18 Week Marathon Training Schedule – Beginners and Intermediates

35 Flares Filament.io Made with Flare More Info'> 35 Flares ×

An 18 week marathon training schedule should be long enough to get you ready for your marathon. I recommend preparing for at least 12 weeks, but preferably longer; 16 to 18 weeks of specific marathon training has always worked well for me.

18 weeks of marathon training is enough to make the necessary adaptations to your body’s needs and improve your marathon performance. At the same time, these 4 to 5 months shouldn’t be too long for you to stay focused.

Two-time Olympic marathon runner, Marius Bakken, has created a unique and proven marathon training plan. If you are thinking about competing in a marathon in the next 3 to 12 months I recommend to check out my review of his 100 Day Marathon Plan. It tells you all about Marius Bakken’s revolutionary and highly effective method to train for a marathon.

Are Your Ready for This Schedule?

Let me start by saying that before you start with any marathon training schedule, you need to be in very good health.

A person who is over 40 years of age should not forget to pay a visit to his or her doctor first. The marathon is a rigorous effort, so act wise.

Even when you are younger than 40, I would recommend having a health check done first. Beyond a health check, you do need some running experience before starting with the marathon schedule.

6 to 12 months of serious running are a minimum requirement, and you should be able to log 25 miles or more in a week.

The first week of the 18 week marathon training schedule starts with around 25 miles of running.

18 Week Marathon Training Schedule

7 years ago, I ran my first marathon. Using everything that I learned during those years (from books, the Internet, coaches, and simple trial and error) I came up with an 18 week marathon training schedule for beginners and intermediates.

This 18 week marathon training schedule includes 4 days per week marathon training and requires running 45-50 miles per week maximum.

The mileage increase per week is 10% at most. This is to lower the chances of getting injured due to building up too quickly.

Please find the schedule below.

Week Monday Tuesday Wednesday Thursday Friday Saturday Sunday
1 Rest
or CT
6 mi aerobic Rest
or CT
6 mi aerobic Rest or CT 5 mi recovery 10 mi long run
2 Rest
or CT
6 mi aerobic Rest
or CT
6 mi aerobic Rest or CT 5 mi recovery 12 mi long run
3 Rest
or CT
6 mi aerobic Rest
or CT
7 mi aerobic Rest or CT 5 mi recovery 14 mi long run / 8 mi MP
4 Rest
or CT
7 mi aerobic Rest
or CT
7 mi aerobic Rest or CT 5 mi recovery 12 mi long run
5 Rest
or CT
6 mi aerobic Rest
or CT
8 mi aerobic Rest or CT 5 mi recovery 16 mi long run
6 Rest
or CT
7 mi aerobic Rest
or CT
9 mi aerobic / 6 mi LT Rest or CT 5 mi recovery 17 mi long run
7 Rest
or CT
7 mi aerobic Rest
or CT
10 mi aerobic Rest or CT 5 mi recovery 18 mi long run / 10 mi MP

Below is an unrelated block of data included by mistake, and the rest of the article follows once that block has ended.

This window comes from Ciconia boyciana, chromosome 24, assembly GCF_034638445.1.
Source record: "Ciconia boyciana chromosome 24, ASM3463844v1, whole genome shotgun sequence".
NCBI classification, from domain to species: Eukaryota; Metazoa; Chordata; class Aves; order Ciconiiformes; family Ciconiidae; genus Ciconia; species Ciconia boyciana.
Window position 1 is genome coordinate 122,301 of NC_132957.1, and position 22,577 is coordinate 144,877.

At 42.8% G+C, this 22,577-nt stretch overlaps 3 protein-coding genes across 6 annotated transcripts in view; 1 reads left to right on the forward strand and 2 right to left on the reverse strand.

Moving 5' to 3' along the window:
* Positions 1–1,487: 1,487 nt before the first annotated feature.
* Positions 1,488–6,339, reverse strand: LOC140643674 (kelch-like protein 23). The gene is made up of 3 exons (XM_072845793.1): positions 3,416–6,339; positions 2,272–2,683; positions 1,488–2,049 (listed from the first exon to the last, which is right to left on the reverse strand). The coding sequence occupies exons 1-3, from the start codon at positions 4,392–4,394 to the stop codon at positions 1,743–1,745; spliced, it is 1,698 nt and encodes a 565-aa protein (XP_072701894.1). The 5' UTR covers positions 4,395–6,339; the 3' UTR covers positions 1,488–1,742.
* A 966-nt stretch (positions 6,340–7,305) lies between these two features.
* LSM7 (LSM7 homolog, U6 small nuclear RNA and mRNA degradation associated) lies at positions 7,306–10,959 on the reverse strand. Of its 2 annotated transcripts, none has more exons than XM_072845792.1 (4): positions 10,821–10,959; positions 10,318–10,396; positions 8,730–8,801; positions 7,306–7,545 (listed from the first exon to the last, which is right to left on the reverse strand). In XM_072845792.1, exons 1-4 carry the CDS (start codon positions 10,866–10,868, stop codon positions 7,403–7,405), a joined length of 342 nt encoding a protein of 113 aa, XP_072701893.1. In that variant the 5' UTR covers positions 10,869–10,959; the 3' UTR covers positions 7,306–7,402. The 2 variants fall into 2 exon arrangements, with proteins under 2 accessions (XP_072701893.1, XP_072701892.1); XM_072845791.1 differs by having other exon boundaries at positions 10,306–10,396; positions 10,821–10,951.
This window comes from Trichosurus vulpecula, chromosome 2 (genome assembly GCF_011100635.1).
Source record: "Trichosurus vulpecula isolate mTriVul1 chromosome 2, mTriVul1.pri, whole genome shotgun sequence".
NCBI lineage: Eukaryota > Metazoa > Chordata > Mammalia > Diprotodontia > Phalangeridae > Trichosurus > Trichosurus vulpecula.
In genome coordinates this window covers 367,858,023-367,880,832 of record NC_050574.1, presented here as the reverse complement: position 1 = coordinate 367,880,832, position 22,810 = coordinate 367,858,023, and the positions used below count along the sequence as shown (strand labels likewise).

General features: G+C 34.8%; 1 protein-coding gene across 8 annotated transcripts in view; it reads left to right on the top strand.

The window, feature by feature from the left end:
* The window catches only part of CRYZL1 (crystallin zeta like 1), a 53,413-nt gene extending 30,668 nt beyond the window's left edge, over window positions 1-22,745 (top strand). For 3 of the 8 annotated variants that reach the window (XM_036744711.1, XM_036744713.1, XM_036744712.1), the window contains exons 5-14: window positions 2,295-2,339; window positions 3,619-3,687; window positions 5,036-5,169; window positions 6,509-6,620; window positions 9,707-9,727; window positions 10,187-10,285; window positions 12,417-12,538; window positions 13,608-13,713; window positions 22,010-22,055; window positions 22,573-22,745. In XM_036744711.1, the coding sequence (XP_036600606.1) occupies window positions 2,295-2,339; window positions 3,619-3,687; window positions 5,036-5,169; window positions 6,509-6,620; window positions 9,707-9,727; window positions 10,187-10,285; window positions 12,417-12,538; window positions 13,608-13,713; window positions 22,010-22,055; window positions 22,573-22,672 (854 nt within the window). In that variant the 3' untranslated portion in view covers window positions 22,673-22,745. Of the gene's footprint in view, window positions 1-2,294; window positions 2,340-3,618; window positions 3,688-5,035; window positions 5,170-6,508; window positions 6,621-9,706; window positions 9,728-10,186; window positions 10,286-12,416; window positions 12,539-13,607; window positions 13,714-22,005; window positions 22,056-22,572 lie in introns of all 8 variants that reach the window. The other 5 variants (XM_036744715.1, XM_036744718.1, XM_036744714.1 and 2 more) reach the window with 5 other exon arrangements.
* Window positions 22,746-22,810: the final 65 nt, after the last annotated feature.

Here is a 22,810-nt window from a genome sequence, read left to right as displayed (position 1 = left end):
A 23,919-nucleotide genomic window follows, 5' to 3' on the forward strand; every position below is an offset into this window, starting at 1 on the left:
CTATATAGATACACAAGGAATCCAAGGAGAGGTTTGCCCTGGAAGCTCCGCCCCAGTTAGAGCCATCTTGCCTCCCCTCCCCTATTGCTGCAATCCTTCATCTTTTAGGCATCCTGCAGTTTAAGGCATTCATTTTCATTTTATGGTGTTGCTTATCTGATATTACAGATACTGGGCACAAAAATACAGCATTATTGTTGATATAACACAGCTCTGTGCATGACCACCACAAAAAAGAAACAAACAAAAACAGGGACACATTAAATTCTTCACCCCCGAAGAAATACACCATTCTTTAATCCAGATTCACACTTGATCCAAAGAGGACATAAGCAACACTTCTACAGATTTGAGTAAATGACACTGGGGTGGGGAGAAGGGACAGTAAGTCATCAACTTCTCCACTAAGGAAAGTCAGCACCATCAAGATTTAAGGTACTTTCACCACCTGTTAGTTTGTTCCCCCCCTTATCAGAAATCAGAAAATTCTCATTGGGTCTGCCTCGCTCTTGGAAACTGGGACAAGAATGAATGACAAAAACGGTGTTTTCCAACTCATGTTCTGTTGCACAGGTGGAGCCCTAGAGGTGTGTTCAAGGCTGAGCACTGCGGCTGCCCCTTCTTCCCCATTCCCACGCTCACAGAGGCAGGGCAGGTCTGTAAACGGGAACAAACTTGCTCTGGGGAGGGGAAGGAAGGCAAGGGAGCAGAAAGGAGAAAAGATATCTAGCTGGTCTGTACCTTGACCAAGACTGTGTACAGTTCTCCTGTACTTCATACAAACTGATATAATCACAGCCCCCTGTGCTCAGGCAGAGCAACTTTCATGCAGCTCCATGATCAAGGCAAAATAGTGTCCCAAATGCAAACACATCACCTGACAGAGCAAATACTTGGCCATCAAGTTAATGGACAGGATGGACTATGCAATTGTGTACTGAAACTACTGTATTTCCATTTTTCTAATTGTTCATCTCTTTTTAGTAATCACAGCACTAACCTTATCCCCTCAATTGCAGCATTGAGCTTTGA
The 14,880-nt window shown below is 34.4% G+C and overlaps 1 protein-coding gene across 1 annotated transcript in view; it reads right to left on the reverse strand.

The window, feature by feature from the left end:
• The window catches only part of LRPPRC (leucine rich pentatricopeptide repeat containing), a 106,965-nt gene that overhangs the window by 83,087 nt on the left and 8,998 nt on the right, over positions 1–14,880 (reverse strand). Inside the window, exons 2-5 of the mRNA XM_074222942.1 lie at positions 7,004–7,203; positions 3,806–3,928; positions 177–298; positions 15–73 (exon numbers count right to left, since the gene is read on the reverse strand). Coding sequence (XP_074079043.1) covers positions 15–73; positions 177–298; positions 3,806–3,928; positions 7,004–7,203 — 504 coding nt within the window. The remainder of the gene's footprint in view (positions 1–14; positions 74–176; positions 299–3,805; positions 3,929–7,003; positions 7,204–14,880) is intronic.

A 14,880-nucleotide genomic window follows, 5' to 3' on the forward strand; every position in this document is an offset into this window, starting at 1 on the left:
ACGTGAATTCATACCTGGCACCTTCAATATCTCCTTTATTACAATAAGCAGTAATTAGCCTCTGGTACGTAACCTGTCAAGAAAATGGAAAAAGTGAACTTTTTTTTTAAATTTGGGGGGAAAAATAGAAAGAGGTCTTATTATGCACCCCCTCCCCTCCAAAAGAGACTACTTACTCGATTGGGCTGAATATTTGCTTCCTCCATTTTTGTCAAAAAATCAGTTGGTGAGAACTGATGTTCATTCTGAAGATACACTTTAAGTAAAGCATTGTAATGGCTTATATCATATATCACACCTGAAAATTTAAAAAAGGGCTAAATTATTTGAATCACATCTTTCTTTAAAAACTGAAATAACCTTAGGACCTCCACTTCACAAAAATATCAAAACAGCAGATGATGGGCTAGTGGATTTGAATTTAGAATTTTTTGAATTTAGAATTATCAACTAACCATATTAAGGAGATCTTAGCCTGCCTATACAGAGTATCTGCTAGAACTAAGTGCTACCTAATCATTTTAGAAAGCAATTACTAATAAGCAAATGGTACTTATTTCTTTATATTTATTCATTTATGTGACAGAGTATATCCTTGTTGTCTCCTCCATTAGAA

8 Rest
or CT
5 mi aerobic Rest
or CT
8 mi aerobic Rest or CT 10K race 14 mi long run
9 Rest
or CT
6 mi aerobic Rest
or CT
12 mi aerobic / 7 mi LT Rest or CT 5 mi recovery 16 mi long run
10 Rest
or CT
6 mi aerobic Rest
or CT
10 mi aerobic Rest or CT 10K race 18 mi long run
11 Rest
or CT
6 mi aerobic Rest
or CT
9 mi aerobic Rest or CT 5 mi recovery 20 mi long run / 12 mi MP
12 Rest
or CT
6 mi aerobic Rest
or CT
10 mi aerobic / 7 mi LT Rest
or CT
5 mi recovery 14 mi long run
13 Rest
or CT
7 mi aerobic Rest
or CT
9 mi aerobic Rest
or CT
10-15K race 16 mi long run
14 Rest
or CT
6 mi aerobic Rest
or CT
11 mi aerobic Rest
or CT
5 mi recovery 19 mi long run / 10 mi MP
15 Rest
or CT
6 mi aerobic Rest
or CT
12 mi aerobic / 7 mi LT Rest or CT 5 mi recovery 20-22 mi long run
16 Rest
or CT
5 mi aerobic Rest
or CT
10 mi aerobic Rest or CT 10K race 14 mi long run
17 Rest
or CT
6 mi aerobic Rest
or CT
8 mi aerobic Rest
or CT
5 mi recovery 10 mi long run
18 Rest
or CT
5 mi aerobic 5 mi recovery Rest Rest 4 mi recovery Marathon Race!

Marathon Workouts in 18 Week Marathon Training Schedule

For detailed information about the different marathon workouts please see the marathon training schedule page.

You can find a brief description below:

Recovery runs
Recovery runs are known as short-distance runs at an easy pace. These runs should accelerate your recovery for your next workout. You will regret it if you do them too fast!

Cross Training (CT)
Cross training refers to easy walking, cycling or swimming. On the Cross Training days, you can choose to take a complete rest or do some light cross training instead. Just see how you feel!

Aerobic runs
A moderate-effort run that should be a standard element of your marathon preparation. These runs are done at a pace about 15-25 percent slower than the marathon pace.

Long runs
The marathon long run is the single most important workout in your marathon preparation. You will slowly build up to running 20-22 miles at a time. In order to simulate your marathon as closely as possible, some parts of your long run should be done at marathon race pace.

Marathon Pace (MP) runs
These runs are partly done at your predicted marathon race pace. So, for example: “20 mi long run / 11 mi MP” means a run of 20 miles in total, of which 11 miles are done at a marathon pace.

Lactate-Threshold (LT) runs
Lactate-threshold runs are tempo runs of at least 20-25 minutes at this so-called lactate-threshold pace. The pace for these runs is around 15K to half marathon pace. If an aerobic run of 10 miles calls for 5 miles LT, it means that half of this run should be done at a lactate-threshold pace.


Return from 18 Week Marathon Training to Marathon Training Schedule

Return to Marathon Training Tips home

35 Flares Twitter 1 Facebook 34 Google+ 0 Filament.io Made with Flare More Info'> 35 Flares ×
35 Flares Twitter 1 Facebook 34 Google+ 0 Filament.io 35 Flares ×